1882 - 2018

Berlin Philharmonic

Deutsche Grammophon

A Creative Partnership of More than a Century with the Berlin Philharmonic

The Beginning of the Partnership
The artistic partnership between the Berlin Philharmonic and Deutsche Grammophon goes back a long way – to September 1913, to be precise, when the orchestra, under Alfred Hertz, recorded orchestral extracts from Wagner’s “Parsifal”.

These were followed in November of that year by the first complete recording of Beethoven’s Fifth Symphony, with Arthur Nikisch conducting. It was originally released on eight sides of shellac.

Wilhelm Furtwängler, the Philharmonic’s third chief conductor, made his first recording with the orchestra in October 1926. As with Nikisch, the work selected was Beethoven’s Fifth. In 1929 Furtwängler returned to the studio to record works by Mendelssohn, Bach and Schubert.

A 1925 DG advertisement depicting the greatest German conductors of the age.

The Dark Days
The Philharmonie was destroyed in a bombing raid on 30 January 1944, but the orchestra itself survived the war. Between 1939 and 1945 it made many appearances in other countries and succeeded in maintaining its artistic integrity. 

Sergiu Celibidache conducting the Berlin Philharmonic in the destroyed old Philharmonie, late 1940s.

Post-war Progress
The first post-war collaboration with Deutsche Grammophon came in 1949, when Hungarian conductor Ferenc Fricsay, then at the start of a major international career, recorded Tchaikovsky’s Fifth Symphony with the orchestra.

1950 saw the start of a new chapter in the orchestra’s history as it began to make an increasing number of recordings. A series of visiting guest conductors played leading roles in this process. Eugen Jochum began recording with the Philharmonic in 1951, setting down symphonies by Beethoven, Brahms and Bruckner over the years, while in 1952 Karl Böhm joined the long list of conductors who recorded with the orchestra.

The New Philharmonie
Work towards building a new home for the orchestra had begun in 1949, when the Gesellschaft der Freunde der Berliner Philharmonie (Society of Friends of the Berlin Philharmonie) was created to raise funds. Construction of the new Philharmonie started in 1961.

The concert hall was inaugurated on 15 October 1963, with a performance of Beethoven's Ninth Symphony, conducted by Herbert von Karajan.

The Philharmonie today

Christa Ludwig, Berlin Philharmonic, Herbert von Karajan: Gustav Mahler - Kindertotenlieder - In diesem Wetter
Von Karajan’s Vision
No name is as closely associated with the recording history of the Berlin Philharmonic as that of Herbert von Karajan. His recording of Richard Strauss’s “Ein Heldenleben” dates from March 1959 and marks the start of what was arguably the most productive chapter in the partnership between the orchestra and Deutsche Grammophon.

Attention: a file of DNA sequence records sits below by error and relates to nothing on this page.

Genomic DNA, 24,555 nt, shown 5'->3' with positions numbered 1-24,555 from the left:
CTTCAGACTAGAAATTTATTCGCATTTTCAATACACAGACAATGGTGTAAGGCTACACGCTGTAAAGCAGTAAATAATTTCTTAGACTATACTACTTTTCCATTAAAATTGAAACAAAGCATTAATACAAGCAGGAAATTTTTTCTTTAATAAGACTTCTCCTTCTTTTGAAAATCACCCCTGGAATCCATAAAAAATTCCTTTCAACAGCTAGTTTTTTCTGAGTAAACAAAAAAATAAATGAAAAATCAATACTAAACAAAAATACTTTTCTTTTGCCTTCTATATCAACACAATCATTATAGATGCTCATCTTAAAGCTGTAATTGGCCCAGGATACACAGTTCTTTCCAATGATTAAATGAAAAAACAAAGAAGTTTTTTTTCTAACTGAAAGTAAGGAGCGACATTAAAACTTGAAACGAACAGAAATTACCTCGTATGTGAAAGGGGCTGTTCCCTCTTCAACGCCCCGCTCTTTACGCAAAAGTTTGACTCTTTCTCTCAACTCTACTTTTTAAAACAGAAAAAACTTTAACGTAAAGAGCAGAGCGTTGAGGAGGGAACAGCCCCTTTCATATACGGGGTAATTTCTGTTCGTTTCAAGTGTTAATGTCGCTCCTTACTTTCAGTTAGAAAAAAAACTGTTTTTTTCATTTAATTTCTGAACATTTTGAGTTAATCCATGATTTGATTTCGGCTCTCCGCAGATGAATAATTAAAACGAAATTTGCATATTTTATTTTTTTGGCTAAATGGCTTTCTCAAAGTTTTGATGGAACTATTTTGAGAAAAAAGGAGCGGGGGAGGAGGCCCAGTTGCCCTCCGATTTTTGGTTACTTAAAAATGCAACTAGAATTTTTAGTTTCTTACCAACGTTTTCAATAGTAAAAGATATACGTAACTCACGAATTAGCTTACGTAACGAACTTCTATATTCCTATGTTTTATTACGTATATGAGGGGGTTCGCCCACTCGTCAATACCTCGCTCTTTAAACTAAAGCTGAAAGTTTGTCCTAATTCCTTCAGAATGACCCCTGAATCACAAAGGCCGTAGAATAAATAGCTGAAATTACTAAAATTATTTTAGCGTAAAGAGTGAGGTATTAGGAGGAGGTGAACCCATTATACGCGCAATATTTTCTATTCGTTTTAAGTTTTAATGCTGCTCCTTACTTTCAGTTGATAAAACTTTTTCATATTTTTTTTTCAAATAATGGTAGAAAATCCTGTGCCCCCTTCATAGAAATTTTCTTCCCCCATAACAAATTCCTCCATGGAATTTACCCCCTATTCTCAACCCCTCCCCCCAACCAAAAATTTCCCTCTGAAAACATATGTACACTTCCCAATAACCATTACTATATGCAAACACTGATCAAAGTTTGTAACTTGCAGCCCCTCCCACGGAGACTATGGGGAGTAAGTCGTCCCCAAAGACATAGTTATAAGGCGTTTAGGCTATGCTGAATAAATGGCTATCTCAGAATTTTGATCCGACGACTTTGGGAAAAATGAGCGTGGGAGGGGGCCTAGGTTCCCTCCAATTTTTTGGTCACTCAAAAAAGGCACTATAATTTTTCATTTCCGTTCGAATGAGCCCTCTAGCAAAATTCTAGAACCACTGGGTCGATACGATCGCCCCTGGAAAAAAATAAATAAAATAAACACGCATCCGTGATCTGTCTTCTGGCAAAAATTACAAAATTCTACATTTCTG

Under Karajan the orchestra acquired a unique and worldwide media presence. No other conductor understood the demands of the globally expanding music industry as well as Karajan, with his particular ideas on how music should sound and how it should be disseminated.

Berlin Philharmonic, Herbert von Karajan: Johann Strauss II - Die Fledermaus Kaiserwalzer, Op.437
After Karajan
Sir Simon Rattle, who took over as the orchestra’s sixth chief conductor in 2002, is under exclusive contract to EMI, with the result that his name plays a smaller role in the orchestra’s discography for Deutsche Grammophon.

The latest conductor to champion the association between the Berlin Philharmonic and Deutsche Grammophon is Gustavo Dudamel, who was born in Venezuela in 1981. He conducted the orchestra for the first time in 2008. He also conducted the 2012 European Concert in Vienna.

A Long and Successful Creative Partnership
The Berlin Philharmonic and Deutsche Grammophon: the two names are inextricably linked. The recordings they have made together since 1913 take in both mainstream works and rarities, in repertoire ranging from the Baroque to the present day. This hugely productive and successful partnership has now lasted over a century and shows every sign of continuing to flourish for the foreseeable future.
Credits: Story

Text by: Helge Grünewald

Credits: All media
The story featured may in some cases have been created by an independent third party and may not always represent the views of the institutions, listed below, who have supplied the content.
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